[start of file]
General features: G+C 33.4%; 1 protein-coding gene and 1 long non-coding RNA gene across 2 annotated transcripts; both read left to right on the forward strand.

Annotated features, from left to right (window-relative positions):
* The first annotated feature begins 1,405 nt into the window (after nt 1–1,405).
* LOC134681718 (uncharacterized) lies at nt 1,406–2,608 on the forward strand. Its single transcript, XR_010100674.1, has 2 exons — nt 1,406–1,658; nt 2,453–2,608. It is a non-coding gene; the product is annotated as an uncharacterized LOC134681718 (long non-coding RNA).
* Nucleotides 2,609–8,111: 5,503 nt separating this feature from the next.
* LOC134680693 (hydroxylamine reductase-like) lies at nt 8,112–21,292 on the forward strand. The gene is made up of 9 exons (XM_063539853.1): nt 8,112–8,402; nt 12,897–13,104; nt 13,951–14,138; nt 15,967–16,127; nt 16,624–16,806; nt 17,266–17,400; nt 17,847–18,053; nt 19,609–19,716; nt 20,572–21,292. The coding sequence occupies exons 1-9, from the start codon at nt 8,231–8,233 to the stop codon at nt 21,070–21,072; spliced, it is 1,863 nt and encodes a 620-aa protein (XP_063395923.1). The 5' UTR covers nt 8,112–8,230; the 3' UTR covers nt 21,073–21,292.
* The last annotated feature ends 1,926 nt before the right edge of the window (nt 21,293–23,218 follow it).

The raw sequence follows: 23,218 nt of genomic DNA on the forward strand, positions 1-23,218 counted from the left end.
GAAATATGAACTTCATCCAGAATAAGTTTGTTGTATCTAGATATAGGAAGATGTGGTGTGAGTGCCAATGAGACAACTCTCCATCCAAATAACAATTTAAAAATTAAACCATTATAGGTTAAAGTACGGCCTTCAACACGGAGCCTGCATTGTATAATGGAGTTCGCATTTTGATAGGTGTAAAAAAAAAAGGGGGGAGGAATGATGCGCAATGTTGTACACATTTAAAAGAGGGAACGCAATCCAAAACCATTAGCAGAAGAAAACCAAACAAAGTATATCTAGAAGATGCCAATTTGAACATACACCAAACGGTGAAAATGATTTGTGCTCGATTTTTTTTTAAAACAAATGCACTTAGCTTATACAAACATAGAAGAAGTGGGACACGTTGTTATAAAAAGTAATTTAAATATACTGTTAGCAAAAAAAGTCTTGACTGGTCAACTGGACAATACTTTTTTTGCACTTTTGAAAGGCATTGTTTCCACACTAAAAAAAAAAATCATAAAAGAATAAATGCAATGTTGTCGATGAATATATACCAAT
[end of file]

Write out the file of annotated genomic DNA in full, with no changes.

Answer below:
General features: G+C 33.4%; 1 protein-coding gene and 1 long non-coding RNA gene across 2 annotated transcripts; both read left to right on the forward strand.

Annotated features, from left to right (window-relative positions):
* The first annotated feature begins 1,405 nt into the window (after nt 1–1,405).
* LOC134681718 (uncharacterized) lies at nt 1,406–2,608 on the forward strand. Its single transcript, XR_010100674.1, has 2 exons — nt 1,406–1,658; nt 2,453–2,608. It is a non-coding gene; the product is annotated as an uncharacterized LOC134681718 (long non-coding RNA).
* Nucleotides 2,609–8,111: 5,503 nt separating this feature from the next.
* LOC134680693 (hydroxylamine reductase-like) lies at nt 8,112–21,292 on the forward strand. The gene is made up of 9 exons (XM_063539853.1): nt 8,112–8,402; nt 12,897–13,104; nt 13,951–14,138; nt 15,967–16,127; nt 16,624–16,806; nt 17,266–17,400; nt 17,847–18,053; nt 19,609–19,716; nt 20,572–21,292. The coding sequence occupies exons 1-9, from the start codon at nt 8,231–8,233 to the stop codon at nt 21,070–21,072; spliced, it is 1,863 nt and encodes a 620-aa protein (XP_063395923.1). The 5' UTR covers nt 8,112–8,230; the 3' UTR covers nt 21,073–21,292.
* The last annotated feature ends 1,926 nt before the right edge of the window (nt 21,293–23,218 follow it).

The raw sequence follows: 23,218 nt of genomic DNA on the forward strand, positions 1-23,218 counted from the left end.
GAAATATGAACTTCATCCAGAATAAGTTTGTTGTATCTAGATATAGGAAGATGTGGTGTGAGTGCCAATGAGACAACTCTCCATCCAAATAACAATTTAAAAATTAAACCATTATAGGTTAAAGTACGGCCTTCAACACGGAGCCTGCATTGTATAATGGAGTTCGCATTTTGATAGGTGTAAAAAAAAAAGGGGGGAGGAATGATGCGCAATGTTGTACACATTTAAAAGAGGGAACGCAATCCAAAACCATTAGCAGAAGAAAACCAAACAAAGTATATCTAGAAGATGCCAATTTGAACATACACCAAACGGTGAAAATGATTTGTGCTCGATTTTTTTTTAAAACAAATGCACTTAGCTTATACAAACATAGAAGAAGTGGGACACGTTGTTATAAAAAGTAATTTAAATATACTGTTAGCAAAAAAAGTCTTGACTGGTCAACTGGACAATACTTTTTTTGCACTTTTGAAAGGCATTGTTTCCACACTAAAAAAAAAAATCATAAAAGAATAAATGCAATGTTGTCGATGAATATATACCAAT